My first digital camera came as a freebie with a new computer sometime around 1998. The photos from it were 640×480 pixels which meant that they were little more than thumbnails if you tried to print them at a print resolution of 300dpi. Nowadays even fairly basic phones can beat that so it’s highly likely that when you try to paste a photograph into a page of text it isn’t going to fit at first and you’ll end up with something like this:
A picture that you wanted to be an illustration taking up a whole page by itself and wonky on it too!
Ever since I first started using Word, I’ve been finding ways of getting pictures and text to sit together exactly the way I want them to: first as a teacher making worksheets then doing layout for community magazines. But before you can begin to think about getting an image into the right place on a page, you need to make it roughly the right size so you can see how the text will fit around it — and that’s what this post is all about.
Note on versions of Word
I’m working in Word 2013, which has significant improvements to picture handling, but I have included what to do in Word 2010 where this is different (the same instructions are good for Word 2007). If you are using an earlier version of Word then some of the things now on the ribbon were on the picture toolbar and most of the methods that go through a right-click menu will also work, although the exact appearance of some of the menus will vary.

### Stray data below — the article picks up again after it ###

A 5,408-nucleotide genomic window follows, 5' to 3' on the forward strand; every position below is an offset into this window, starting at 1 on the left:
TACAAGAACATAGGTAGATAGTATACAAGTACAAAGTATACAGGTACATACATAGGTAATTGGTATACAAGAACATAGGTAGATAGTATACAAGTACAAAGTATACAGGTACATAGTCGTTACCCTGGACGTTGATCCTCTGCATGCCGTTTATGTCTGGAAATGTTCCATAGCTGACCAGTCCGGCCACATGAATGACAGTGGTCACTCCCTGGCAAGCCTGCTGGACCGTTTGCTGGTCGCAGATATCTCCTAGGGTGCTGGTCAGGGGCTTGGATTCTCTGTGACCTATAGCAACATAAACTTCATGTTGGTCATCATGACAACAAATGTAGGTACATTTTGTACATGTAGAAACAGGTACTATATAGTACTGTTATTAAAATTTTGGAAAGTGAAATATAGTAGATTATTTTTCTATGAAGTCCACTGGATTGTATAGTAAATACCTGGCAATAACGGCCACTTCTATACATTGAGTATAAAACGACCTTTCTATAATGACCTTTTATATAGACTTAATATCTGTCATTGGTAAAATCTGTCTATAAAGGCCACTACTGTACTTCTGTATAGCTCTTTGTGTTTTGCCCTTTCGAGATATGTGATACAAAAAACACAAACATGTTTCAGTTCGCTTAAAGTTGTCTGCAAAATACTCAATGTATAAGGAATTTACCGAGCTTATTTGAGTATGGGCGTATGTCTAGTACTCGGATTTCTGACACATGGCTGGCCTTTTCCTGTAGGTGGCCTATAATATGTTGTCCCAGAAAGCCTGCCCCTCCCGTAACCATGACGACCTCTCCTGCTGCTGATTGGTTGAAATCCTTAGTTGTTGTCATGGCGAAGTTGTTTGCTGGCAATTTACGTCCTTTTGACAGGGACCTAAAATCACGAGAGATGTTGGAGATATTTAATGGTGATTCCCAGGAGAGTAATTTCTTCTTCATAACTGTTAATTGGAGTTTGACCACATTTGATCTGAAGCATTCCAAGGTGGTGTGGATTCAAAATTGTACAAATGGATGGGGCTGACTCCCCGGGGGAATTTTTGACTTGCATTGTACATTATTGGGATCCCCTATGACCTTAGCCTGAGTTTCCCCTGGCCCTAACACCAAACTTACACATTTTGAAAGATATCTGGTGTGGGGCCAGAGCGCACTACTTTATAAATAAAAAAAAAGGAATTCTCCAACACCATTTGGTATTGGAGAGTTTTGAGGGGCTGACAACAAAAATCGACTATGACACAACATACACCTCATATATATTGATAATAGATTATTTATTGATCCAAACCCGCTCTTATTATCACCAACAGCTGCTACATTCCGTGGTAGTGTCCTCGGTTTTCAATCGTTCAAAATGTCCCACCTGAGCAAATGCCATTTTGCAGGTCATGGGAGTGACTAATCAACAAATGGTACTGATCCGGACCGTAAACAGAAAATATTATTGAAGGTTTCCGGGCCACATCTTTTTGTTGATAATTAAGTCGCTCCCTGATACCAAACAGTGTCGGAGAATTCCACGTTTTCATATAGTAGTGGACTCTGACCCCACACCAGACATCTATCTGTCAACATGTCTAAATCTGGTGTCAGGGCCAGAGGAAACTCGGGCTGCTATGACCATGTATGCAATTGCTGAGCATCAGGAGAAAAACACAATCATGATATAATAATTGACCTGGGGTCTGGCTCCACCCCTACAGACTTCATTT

How do I make the picture fit the space I have available?
There are two things you can do to make a picture take up less space on the page and it is important to be aware of the differences between them.
- When you resize a picture, you basically squash it so it looks the same but fits in a smaller space.
- When you crop a picture you are effectively trimming some off, part of it disappears from view.
In the case of the picture above, we’re not even seeing all of it. Can you see little white boxes in the middle of two of the edges and at one of the corners? These are called handles, and we’ll be using them in a moment to re-size the picture. For now, though, the ones on the bottom and on the right-hand side don’t show because they, and some of the picture, are off the edge of the page.